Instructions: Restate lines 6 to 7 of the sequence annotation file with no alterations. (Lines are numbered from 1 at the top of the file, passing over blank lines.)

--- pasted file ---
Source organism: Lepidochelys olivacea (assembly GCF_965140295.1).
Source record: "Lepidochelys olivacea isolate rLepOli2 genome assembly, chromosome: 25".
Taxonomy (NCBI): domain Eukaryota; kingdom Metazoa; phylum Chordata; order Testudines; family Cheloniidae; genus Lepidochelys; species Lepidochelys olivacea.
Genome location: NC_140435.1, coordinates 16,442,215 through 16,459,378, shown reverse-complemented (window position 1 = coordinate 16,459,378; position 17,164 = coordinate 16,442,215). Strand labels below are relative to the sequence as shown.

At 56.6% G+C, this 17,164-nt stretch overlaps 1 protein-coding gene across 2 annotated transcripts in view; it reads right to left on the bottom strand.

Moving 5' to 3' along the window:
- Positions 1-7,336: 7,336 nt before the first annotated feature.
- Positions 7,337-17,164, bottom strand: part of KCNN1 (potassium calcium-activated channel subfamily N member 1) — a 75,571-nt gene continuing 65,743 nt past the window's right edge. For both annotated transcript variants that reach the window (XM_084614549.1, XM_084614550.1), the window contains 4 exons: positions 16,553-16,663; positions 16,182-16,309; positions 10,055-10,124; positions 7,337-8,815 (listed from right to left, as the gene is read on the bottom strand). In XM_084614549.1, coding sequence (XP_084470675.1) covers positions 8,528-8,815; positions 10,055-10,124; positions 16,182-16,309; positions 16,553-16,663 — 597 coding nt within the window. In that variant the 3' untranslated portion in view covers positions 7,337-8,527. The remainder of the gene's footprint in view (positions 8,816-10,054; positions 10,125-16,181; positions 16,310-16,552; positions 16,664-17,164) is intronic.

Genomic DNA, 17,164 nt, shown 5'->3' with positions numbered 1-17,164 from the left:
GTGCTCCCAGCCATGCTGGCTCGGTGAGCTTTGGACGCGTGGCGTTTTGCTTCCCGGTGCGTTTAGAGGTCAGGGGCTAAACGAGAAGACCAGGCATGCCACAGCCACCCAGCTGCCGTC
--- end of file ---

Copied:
Moving 5' to 3' along the window:
- Positions 1-7,336: 7,336 nt before the first annotated feature.